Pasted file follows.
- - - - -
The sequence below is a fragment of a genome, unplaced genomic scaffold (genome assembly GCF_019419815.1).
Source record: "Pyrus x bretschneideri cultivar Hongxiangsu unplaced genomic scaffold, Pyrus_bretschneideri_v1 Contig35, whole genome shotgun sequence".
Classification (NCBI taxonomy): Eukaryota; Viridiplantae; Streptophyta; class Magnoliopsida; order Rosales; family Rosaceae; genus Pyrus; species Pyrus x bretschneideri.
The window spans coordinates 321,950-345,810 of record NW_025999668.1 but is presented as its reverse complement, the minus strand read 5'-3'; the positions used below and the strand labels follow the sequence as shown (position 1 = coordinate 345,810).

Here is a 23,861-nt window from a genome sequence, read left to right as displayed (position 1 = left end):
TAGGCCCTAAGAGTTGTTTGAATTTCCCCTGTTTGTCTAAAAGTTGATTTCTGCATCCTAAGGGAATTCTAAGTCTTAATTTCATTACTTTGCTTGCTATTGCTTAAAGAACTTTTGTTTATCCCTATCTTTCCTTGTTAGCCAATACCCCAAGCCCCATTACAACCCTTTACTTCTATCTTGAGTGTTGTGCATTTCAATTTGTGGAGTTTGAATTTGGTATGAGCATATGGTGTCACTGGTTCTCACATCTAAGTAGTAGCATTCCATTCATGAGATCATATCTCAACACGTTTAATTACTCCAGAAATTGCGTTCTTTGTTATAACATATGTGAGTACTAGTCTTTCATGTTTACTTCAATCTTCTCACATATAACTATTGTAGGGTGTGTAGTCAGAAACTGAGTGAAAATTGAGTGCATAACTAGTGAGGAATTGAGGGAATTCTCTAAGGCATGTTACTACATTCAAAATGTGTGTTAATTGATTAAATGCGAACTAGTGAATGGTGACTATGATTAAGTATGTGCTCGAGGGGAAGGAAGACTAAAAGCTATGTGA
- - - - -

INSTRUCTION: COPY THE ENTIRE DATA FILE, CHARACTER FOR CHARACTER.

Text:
The sequence below is a fragment of a genome, unplaced genomic scaffold (genome assembly GCF_019419815.1).
Source record: "Pyrus x bretschneideri cultivar Hongxiangsu unplaced genomic scaffold, Pyrus_bretschneideri_v1 Contig35, whole genome shotgun sequence".
Classification (NCBI taxonomy): Eukaryota; Viridiplantae; Streptophyta; class Magnoliopsida; order Rosales; family Rosaceae; genus Pyrus; species Pyrus x bretschneideri.
The window spans coordinates 321,950-345,810 of record NW_025999668.1 but is presented as its reverse complement, the minus strand read 5'-3'; the positions used below and the strand labels follow the sequence as shown (position 1 = coordinate 345,810).

Here is a 23,861-nt window from a genome sequence, read left to right as displayed (position 1 = left end):
TAGGCCCTAAGAGTTGTTTGAATTTCCCCTGTTTGTCTAAAAGTTGATTTCTGCATCCTAAGGGAATTCTAAGTCTTAATTTCATTACTTTGCTTGCTATTGCTTAAAGAACTTTTGTTTATCCCTATCTTTCCTTGTTAGCCAATACCCCAAGCCCCATTACAACCCTTTACTTCTATCTTGAGTGTTGTGCATTTCAATTTGTGGAGTTTGAATTTGGTATGAGCATATGGTGTCACTGGTTCTCACATCTAAGTAGTAGCATTCCATTCATGAGATCATATCTCAACACGTTTAATTACTCCAGAAATTGCGTTCTTTGTTATAACATATGTGAGTACTAGTCTTTCATGTTTACTTCAATCTTCTCACATATAACTATTGTAGGGTGTGTAGTCAGAAACTGAGTGAAAATTGAGTGCATAACTAGTGAGGAATTGAGGGAATTCTCTAAGGCATGTTACTACATTCAAAATGTGTGTTAATTGATTAAATGCGAACTAGTGAATGGTGACTATGATTAAGTATGTGCTCGAGGGGAAGGAAGACTAAAAGCTATGTGA